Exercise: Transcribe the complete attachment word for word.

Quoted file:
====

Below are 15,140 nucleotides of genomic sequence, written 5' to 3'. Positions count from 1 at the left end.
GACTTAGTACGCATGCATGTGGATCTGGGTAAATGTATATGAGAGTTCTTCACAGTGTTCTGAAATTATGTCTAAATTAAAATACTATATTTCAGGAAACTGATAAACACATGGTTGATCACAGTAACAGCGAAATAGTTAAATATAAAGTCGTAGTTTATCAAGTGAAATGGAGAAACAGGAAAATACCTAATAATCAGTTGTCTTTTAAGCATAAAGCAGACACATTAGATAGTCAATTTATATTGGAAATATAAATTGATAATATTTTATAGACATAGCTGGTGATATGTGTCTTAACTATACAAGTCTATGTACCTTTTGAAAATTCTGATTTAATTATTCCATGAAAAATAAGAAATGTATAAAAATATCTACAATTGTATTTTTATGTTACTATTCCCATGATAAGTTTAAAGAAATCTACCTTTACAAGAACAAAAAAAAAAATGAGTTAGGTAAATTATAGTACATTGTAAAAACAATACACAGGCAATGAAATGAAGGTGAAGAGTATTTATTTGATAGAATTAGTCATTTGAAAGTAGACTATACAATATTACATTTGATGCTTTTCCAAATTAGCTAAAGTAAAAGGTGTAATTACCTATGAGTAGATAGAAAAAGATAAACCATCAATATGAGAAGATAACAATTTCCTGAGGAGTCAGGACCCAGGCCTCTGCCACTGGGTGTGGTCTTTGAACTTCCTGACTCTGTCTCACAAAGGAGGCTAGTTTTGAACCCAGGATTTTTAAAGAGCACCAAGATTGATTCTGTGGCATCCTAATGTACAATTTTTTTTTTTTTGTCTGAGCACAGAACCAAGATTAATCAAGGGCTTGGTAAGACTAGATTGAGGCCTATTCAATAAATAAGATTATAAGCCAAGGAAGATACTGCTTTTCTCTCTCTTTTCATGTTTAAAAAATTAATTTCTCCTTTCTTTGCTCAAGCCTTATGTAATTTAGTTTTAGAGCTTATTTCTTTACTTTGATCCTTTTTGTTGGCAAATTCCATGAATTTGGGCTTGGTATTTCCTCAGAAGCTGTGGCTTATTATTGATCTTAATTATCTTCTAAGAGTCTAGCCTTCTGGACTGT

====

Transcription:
Below are 15,140 nucleotides of genomic sequence, written 5' to 3'. Positions count from 1 at the left end.
GACTTAGTACGCATGCATGTGGATCTGGGTAAATGTATATGAGAGTTCTTCACAGTGTTCTGAAATTATGTCTAAATTAAAATACTATATTTCAGGAAACTGATAAACACATGGTTGATCACAGTAACAGCGAAATAGTTAAATATAAAGTCGTAGTTTATCAAGTGAAATGGAGAAACAGGAAAATACCTAATAATCAGTTGTCTTTTAAGCATAAAGCAGACACATTAGATAGTCAATTTATATTGGAAATATAAATTGATAATATTTTATAGACATAGCTGGTGATATGTGTCTTAACTATACAAGTCTATGTACCTTTTGAAAATTCTGATTTAATTATTCCATGAAAAATAAGAAATGTATAAAAATATCTACAATTGTATTTTTATGTTACTATTCCCATGATAAGTTTAAAGAAATCTACCTTTACAAGAACAAAAAAAAAAATGAGTTAGGTAAATTATAGTACATTGTAAAAACAATACACAGGCAATGAAATGAAGGTGAAGAGTATTTATTTGATAGAATTAGTCATTTGAAAGTAGACTATACAATATTACATTTGATGCTTTTCCAAATTAGCTAAAGTAAAAGGTGTAATTACCTATGAGTAGATAGAAAAAGATAAACCATCAATATGAGAAGATAACAATTTCCTGAGGAGTCAGGACCCAGGCCTCTGCCACTGGGTGTGGTCTTTGAACTTCCTGACTCTGTCTCACAAAGGAGGCTAGTTTTGAACCCAGGATTTTTAAAGAGCACCAAGATTGATTCTGTGGCATCCTAATGTACAATTTTTTTTTTTTTGTCTGAGCACAGAACCAAGATTAATCAAGGGCTTGGTAAGACTAGATTGAGGCCTATTCAATAAATAAGATTATAAGCCAAGGAAGATACTGCTTTTCTCTCTCTTTTCATGTTTAAAAAATTAATTTCTCCTTTCTTTGCTCAAGCCTTATGTAATTTAGTTTTAGAGCTTATTTCTTTACTTTGATCCTTTTTGTTGGCAAATTCCATGAATTTGGGCTTGGTATTTCCTCAGAAGCTGTGGCTTATTATTGATCTTAATTATCTTCTAAGAGTCTAGCCTTCTGGACTGT